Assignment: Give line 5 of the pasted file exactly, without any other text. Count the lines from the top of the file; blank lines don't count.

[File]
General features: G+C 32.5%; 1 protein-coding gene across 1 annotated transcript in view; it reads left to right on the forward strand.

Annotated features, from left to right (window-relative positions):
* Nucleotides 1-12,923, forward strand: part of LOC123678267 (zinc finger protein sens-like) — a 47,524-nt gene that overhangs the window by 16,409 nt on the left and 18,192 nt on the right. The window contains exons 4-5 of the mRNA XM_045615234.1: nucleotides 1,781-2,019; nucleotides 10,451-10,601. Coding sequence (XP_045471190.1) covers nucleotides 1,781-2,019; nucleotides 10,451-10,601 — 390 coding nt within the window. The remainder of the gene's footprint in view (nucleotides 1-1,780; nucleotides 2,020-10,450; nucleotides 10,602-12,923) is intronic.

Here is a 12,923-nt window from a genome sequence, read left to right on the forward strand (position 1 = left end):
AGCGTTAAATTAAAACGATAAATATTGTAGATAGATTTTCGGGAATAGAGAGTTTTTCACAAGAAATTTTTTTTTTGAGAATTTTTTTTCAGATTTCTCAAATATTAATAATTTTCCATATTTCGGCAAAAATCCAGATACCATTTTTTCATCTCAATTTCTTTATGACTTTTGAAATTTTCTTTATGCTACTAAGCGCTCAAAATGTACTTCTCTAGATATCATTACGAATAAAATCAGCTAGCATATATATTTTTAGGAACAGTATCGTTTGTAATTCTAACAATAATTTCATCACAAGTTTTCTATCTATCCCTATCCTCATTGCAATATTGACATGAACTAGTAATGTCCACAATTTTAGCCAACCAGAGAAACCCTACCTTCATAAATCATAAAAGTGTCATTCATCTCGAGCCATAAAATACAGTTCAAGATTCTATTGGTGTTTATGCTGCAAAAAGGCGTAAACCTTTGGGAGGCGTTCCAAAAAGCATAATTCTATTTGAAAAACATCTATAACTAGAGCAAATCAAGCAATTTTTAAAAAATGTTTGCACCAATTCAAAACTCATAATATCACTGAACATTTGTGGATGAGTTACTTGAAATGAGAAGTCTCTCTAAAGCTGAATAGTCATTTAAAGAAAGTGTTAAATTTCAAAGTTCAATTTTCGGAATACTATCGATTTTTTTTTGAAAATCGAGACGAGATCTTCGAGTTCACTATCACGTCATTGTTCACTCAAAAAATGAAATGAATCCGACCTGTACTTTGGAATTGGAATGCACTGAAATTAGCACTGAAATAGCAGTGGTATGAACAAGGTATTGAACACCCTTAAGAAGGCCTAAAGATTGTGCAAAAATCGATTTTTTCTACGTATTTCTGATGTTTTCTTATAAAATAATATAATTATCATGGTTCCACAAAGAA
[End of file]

AGCGTTAAATTAAAACGATAAATATTGTAGATAGATTTTCGGGAATAGAGAGTTTTTCACAAGAAATTTTTTTTTTGAGAATTTTTTTTCAGATTTCTCAAATATTAATAATTTTCCATATTTCGGCAAAAATCCAGATACCATTTTTTCATCTCAATTTCTTTATGACTTTTGAAATTTTCTTTATGCTACTAAGCGCTCAAAATGTACTTCTCTAGATATCATTACGAATAAAATCAGCTAGCATATATATTTTTAGGAACAGTATCGTTTGTAATTCTAACAATAATTTCATCACAAGTTTTCTATCTATCCCTATCCTCATTGCAATATTGACATGAACTAGTAATGTCCACAATTTTAGCCAACCAGAGAAACCCTACCTTCATAAATCATAAAAGTGTCATTCATCTCGAGCCATAAAATACAGTTCAAGATTCTATTGGTGTTTATGCTGCAAAAAGGCGTAAACCTTTGGGAGGCGTTCCAAAAAGCATAATTCTATTTGAAAAACATCTATAACTAGAGCAAATCAAGCAATTTTTAAAAAATGTTTGCACCAATTCAAAACTCATAATATCACTGAACATTTGTGGATGAGTTACTTGAAATGAGAAGTCTCTCTAAAGCTGAATAGTCATTTAAAGAAAGTGTTAAATTTCAAAGTTCAATTTTCGGAATACTATCGATTTTTTTTTGAAAATCGAGACGAGATCTTCGAGTTCACTATCACGTCATTGTTCACTCAAAAAATGAAATGAATCCGACCTGTACTTTGGAATTGGAATGCACTGAAATTAGCACTGAAATAGCAGTGGTATGAACAAGGTATTGAACACCCTTAAGAAGGCCTAAAGATTGTGCAAAAATCGATTTTTTCTACGTATTTCTGATGTTTTCTTATAAAATAATATAATTATCATGGTTCCACAAAGAA